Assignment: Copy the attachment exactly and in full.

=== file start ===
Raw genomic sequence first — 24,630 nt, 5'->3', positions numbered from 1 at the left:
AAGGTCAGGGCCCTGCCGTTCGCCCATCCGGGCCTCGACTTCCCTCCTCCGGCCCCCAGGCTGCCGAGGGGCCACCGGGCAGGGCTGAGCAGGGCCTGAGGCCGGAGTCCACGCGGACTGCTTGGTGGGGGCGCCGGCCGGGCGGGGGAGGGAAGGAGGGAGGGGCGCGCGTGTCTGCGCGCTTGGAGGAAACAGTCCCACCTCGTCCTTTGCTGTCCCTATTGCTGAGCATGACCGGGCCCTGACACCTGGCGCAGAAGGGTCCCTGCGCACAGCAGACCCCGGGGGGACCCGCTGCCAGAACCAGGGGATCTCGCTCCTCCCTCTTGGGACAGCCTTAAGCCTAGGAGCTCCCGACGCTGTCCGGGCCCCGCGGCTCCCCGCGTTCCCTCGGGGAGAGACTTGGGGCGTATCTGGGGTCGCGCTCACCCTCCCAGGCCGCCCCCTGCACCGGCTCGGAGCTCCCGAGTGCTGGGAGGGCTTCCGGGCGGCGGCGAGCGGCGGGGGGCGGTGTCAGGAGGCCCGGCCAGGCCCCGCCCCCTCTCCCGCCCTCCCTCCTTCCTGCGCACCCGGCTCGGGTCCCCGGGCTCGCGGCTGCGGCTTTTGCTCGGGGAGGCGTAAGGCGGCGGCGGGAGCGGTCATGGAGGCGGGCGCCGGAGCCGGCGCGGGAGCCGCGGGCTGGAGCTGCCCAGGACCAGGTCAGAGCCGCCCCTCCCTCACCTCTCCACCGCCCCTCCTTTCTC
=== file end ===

Raw genomic sequence first — 24,630 nt, 5'->3', positions numbered from 1 at the left:
AAGGTCAGGGCCCTGCCGTTCGCCCATCCGGGCCTCGACTTCCCTCCTCCGGCCCCCAGGCTGCCGAGGGGCCACCGGGCAGGGCTGAGCAGGGCCTGAGGCCGGAGTCCACGCGGACTGCTTGGTGGGGGCGCCGGCCGGGCGGGGGAGGGAAGGAGGGAGGGGCGCGCGTGTCTGCGCGCTTGGAGGAAACAGTCCCACCTCGTCCTTTGCTGTCCCTATTGCTGAGCATGACCGGGCCCTGACACCTGGCGCAGAAGGGTCCCTGCGCACAGCAGACCCCGGGGGGACCCGCTGCCAGAACCAGGGGATCTCGCTCCTCCCTCTTGGGACAGCCTTAAGCCTAGGAGCTCCCGACGCTGTCCGGGCCCCGCGGCTCCCCGCGTTCCCTCGGGGAGAGACTTGGGGCGTATCTGGGGTCGCGCTCACCCTCCCAGGCCGCCCCCTGCACCGGCTCGGAGCTCCCGAGTGCTGGGAGGGCTTCCGGGCGGCGGCGAGCGGCGGGGGGCGGTGTCAGGAGGCCCGGCCAGGCCCCGCCCCCTCTCCCGCCCTCCCTCCTTCCTGCGCACCCGGCTCGGGTCCCCGGGCTCGCGGCTGCGGCTTTTGCTCGGGGAGGCGTAAGGCGGCGGCGGGAGCGGTCATGGAGGCGGGCGCCGGAGCCGGCGCGGGAGCCGCGGGCTGGAGCTGCCCAGGACCAGGTCAGAGCCGCCCCTCCCTCACCTCTCCACCGCCCCTCCTTTCTC